Saturday, November 10, 2012

Olympia SM3 issues & First Snow of Autumn 2012

I just noticed that my previous (and only other) post about my Olympia SM3 last year was also in conjunction with the first snow of the 2011-12 season. What is it about this time of year?
A bath in the meadow, anyone? I think not.
The pines in the distance are pretty with a light dusting of snow.
A close up of a clump of weeds growing near the Sky Deck.
The Sky Deck on the western side of the building.
...and this morning,  a view looking out the Sky Deck door. Cat Rupert's first (of many!) trips outdoors.
The "rocker arm" or whatever it's called, middle left, is currently not engaged with the teeth underneath the right ribbon spool, allowing it to move freely to the left.
When these teeth are engaged, the spool reverses and moves towards the right. This is happening prematurely, and we're trying to determine the cause. It doesn't happen when the ribbon spools are removed.

Thursday, November 08, 2012

A Storm is Coming

I looked out the window directly ahead of me and saw storm clouds coming, so I decided to dash off a quick blog post on my Remington Model Seventeen (1941).
Storm clouds moving in: 7 a.m.
Close up taken a moment later at 7:01 a.m.
James just added a lamp in the corner that makes this writing space even more inviting.
Progression of clouds: 7:15 a.m.
Even more clouds, 7:30 a.m.
Time to rip this out and put it in the scanner to post!
8:30 a.m. -- HERE IT COMES!

Tuesday, November 06, 2012

Smith-Corona Coronet Automatic electric typewriter

The last typewriter that I found at this thrift store, only a few days ago, (waiting patiently to be documented) was listed under "Bric a Brac" on its price tag.
Have any of you seen colored Ko-Rec-Type strips before? Now I need to do some research and see if I can find any!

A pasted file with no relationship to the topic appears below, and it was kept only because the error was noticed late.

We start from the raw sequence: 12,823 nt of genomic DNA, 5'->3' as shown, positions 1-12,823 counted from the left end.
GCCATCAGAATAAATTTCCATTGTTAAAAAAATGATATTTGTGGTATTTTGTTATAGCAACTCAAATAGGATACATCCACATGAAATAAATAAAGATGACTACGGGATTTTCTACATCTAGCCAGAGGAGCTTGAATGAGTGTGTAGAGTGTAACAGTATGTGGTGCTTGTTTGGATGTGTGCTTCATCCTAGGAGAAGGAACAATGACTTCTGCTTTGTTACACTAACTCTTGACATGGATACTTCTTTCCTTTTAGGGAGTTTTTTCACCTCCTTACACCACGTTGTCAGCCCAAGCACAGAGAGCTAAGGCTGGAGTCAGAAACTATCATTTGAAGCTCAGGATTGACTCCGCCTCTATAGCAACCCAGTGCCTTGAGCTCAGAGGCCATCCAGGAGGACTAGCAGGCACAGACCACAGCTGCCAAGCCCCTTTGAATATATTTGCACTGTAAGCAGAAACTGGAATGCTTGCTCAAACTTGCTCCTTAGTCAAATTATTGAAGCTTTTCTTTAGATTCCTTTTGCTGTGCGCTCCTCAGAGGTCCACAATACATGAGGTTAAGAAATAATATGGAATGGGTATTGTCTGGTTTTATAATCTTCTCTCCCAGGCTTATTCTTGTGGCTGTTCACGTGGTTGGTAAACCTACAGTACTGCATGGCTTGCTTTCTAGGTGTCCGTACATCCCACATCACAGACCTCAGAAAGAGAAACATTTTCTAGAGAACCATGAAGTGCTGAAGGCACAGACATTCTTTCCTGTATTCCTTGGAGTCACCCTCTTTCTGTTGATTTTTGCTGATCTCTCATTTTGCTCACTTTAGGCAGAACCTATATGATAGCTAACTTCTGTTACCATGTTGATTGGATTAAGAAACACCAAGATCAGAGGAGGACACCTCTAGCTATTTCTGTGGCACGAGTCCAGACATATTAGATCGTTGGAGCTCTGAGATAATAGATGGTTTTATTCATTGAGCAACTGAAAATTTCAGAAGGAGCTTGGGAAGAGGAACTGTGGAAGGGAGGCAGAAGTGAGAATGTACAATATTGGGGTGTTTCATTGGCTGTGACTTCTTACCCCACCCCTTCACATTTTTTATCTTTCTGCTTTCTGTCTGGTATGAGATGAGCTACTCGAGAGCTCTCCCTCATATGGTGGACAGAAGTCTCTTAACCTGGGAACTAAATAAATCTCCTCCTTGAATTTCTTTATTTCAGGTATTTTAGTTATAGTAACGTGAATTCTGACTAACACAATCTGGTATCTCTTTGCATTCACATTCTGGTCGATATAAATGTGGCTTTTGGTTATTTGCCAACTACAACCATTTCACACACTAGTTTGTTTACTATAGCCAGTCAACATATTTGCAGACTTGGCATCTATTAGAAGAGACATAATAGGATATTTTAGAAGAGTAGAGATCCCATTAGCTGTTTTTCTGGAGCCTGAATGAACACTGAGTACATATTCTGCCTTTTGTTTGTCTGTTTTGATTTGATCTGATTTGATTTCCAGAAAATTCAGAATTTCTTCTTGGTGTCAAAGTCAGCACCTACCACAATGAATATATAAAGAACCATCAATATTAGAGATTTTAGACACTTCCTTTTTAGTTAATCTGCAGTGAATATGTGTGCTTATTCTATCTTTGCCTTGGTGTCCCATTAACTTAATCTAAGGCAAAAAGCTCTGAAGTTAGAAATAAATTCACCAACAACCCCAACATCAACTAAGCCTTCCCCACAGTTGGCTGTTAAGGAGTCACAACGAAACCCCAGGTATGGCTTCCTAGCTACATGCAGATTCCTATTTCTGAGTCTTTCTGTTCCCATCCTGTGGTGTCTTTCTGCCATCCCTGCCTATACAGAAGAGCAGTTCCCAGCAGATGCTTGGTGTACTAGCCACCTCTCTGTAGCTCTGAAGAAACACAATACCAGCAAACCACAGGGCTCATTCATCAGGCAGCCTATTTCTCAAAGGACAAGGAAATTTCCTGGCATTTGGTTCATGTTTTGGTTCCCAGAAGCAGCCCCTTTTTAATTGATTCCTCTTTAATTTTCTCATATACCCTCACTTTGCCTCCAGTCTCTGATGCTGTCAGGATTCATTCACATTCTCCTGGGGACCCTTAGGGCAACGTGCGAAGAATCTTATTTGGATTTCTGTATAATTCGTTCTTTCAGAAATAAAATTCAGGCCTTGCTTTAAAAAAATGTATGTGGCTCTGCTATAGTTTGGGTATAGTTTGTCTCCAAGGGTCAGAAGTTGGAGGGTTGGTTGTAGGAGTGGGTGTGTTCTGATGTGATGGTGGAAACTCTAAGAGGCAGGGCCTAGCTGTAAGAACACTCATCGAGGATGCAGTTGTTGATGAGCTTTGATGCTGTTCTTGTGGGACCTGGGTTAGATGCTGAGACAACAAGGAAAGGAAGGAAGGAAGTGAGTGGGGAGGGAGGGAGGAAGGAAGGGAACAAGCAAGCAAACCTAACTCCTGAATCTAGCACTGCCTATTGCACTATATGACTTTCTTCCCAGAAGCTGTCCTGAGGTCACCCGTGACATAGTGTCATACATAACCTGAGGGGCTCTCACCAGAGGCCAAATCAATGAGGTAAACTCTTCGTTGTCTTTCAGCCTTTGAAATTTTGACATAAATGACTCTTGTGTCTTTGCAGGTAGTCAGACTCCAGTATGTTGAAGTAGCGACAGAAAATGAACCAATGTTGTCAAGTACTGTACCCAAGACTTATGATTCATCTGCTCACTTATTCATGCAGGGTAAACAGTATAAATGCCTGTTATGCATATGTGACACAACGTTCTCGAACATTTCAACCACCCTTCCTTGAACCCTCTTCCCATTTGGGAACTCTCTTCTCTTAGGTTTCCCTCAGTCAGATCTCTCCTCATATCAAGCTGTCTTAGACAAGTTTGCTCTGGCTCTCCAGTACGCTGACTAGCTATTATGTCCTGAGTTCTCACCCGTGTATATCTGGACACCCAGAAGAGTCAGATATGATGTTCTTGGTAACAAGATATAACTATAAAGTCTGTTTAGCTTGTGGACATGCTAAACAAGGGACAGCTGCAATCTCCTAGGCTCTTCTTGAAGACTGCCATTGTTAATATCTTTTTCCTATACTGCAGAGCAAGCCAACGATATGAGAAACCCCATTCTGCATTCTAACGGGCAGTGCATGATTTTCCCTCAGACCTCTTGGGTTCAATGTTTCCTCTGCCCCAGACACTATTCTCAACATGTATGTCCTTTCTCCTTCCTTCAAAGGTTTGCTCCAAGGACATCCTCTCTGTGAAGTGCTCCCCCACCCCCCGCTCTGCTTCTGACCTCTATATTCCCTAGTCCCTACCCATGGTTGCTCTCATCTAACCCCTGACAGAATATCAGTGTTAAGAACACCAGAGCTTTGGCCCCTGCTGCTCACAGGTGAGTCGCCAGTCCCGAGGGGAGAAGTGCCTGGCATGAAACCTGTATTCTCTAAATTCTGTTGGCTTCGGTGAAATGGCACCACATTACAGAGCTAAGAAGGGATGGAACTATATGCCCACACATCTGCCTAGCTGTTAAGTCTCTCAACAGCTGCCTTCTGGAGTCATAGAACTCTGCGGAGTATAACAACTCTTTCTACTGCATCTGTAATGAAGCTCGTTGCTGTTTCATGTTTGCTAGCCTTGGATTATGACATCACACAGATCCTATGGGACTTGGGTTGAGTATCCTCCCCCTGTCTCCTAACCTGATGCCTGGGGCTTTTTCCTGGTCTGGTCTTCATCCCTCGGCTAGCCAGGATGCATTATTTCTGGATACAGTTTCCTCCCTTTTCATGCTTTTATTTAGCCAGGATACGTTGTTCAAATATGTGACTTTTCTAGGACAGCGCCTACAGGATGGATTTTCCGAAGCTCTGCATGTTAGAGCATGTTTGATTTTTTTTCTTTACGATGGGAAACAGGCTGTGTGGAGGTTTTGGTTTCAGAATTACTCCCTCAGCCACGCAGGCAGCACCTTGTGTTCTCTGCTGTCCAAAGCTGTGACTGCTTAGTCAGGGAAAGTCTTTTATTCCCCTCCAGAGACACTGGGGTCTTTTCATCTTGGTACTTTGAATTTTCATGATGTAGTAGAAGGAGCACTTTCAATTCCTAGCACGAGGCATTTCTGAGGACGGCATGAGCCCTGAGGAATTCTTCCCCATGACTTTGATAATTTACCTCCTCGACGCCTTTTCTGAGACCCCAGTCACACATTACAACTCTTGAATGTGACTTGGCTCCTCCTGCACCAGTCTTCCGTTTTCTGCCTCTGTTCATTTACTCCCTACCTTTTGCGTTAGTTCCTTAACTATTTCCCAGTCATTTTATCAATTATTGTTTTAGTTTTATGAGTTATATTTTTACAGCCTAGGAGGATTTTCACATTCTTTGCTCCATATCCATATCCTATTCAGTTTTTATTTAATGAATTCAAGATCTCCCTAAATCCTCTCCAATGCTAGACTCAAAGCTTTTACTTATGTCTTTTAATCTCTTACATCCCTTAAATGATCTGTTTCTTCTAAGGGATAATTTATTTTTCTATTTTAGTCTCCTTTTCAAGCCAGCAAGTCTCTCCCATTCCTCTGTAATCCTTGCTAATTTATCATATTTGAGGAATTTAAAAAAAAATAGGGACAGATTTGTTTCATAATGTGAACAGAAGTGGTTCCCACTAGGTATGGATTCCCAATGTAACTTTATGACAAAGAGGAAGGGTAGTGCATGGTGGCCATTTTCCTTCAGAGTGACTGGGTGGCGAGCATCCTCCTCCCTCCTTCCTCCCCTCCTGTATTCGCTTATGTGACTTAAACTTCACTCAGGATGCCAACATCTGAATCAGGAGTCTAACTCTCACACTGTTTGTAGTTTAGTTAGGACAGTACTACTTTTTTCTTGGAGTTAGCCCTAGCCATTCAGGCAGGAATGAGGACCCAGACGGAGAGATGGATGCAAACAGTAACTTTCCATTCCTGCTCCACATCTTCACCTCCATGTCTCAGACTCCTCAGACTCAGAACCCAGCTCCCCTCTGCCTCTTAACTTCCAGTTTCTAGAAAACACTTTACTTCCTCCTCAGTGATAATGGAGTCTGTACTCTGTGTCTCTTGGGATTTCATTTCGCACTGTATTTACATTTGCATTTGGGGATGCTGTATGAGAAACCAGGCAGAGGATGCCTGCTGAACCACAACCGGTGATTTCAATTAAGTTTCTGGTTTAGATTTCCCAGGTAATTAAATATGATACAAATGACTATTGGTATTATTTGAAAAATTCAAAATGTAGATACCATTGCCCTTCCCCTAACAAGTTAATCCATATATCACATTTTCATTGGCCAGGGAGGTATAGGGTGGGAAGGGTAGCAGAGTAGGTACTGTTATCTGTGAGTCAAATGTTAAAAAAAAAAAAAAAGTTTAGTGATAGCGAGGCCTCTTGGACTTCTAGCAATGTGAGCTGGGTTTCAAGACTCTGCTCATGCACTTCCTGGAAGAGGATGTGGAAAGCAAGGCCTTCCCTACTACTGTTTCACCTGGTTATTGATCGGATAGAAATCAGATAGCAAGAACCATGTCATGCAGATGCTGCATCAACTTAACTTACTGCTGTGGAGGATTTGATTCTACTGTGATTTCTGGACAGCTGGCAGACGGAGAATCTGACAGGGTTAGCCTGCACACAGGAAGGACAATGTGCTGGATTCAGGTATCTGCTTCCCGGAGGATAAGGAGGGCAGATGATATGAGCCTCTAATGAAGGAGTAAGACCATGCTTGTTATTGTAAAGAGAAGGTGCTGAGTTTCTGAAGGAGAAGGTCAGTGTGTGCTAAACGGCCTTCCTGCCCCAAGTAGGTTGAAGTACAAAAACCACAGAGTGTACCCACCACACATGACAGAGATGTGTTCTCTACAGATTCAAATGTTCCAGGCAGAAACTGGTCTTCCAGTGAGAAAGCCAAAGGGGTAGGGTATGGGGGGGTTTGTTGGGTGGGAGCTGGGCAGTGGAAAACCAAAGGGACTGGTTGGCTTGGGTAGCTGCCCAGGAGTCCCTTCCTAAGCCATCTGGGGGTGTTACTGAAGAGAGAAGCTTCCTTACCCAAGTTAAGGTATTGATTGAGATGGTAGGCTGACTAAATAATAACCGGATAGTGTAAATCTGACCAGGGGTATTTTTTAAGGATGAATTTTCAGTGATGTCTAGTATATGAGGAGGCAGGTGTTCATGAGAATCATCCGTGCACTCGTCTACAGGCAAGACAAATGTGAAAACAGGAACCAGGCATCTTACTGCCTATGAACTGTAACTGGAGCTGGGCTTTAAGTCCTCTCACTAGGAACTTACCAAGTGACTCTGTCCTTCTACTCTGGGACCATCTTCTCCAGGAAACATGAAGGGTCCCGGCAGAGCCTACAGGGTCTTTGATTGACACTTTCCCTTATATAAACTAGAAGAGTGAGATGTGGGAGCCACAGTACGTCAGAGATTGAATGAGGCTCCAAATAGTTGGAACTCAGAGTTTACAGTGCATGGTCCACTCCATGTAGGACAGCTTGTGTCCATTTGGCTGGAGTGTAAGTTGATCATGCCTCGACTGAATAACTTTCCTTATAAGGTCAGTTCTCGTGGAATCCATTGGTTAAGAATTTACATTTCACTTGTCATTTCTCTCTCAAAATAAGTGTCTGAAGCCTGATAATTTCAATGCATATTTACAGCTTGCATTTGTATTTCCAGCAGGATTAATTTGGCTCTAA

This manual includes instructions for changeable type, and more souped-up electric models with power- and half-space keys. Apparently the "Coronet" model as this one is more basic.

The rubber strip holding the power cord together is surprisingly intact; I've found that they're almost always split or missing.
NaNo Day #1 on Nov. 1st. My trashy/junky-but-serviceable Remington Quiet-Riter Eleven just happened to be sitting on my typing platform at the time, so it was pressed into service that day.
NaNo Day #2. James had installed the new desk on the right. I pulled out my Smith-Corona Silent Super for the next several days of transcribing.
And now...I have pulled my Royal Model 10 (which Richard Polt helped me clarify was actually made in 1930 instead of 1911 as I'd previously thought) out from the Airstream travel trailer, where it's resided these past few months for a nice change of pace. It's a wonderful typer!
Some folks think this classic SCM design is plain and even ugly, but I've always liked it.
Oh my goodness! An extra little piece of history, always welcomed.

I love these extra clues! I wonder if Mauna got this typewriter in the late '70s, when she may have gotten those Ko-Rec-Type samples?
As it turns out, the touch selector does not work. But I know where it is!

I am blessed with a new typewriter AND a new writing desk!
I just took the typewriter outside to the patio to see if it matches the other blues, and it really doesn't. James & I are vacillating back and forth about re-painting it. What do YOU think?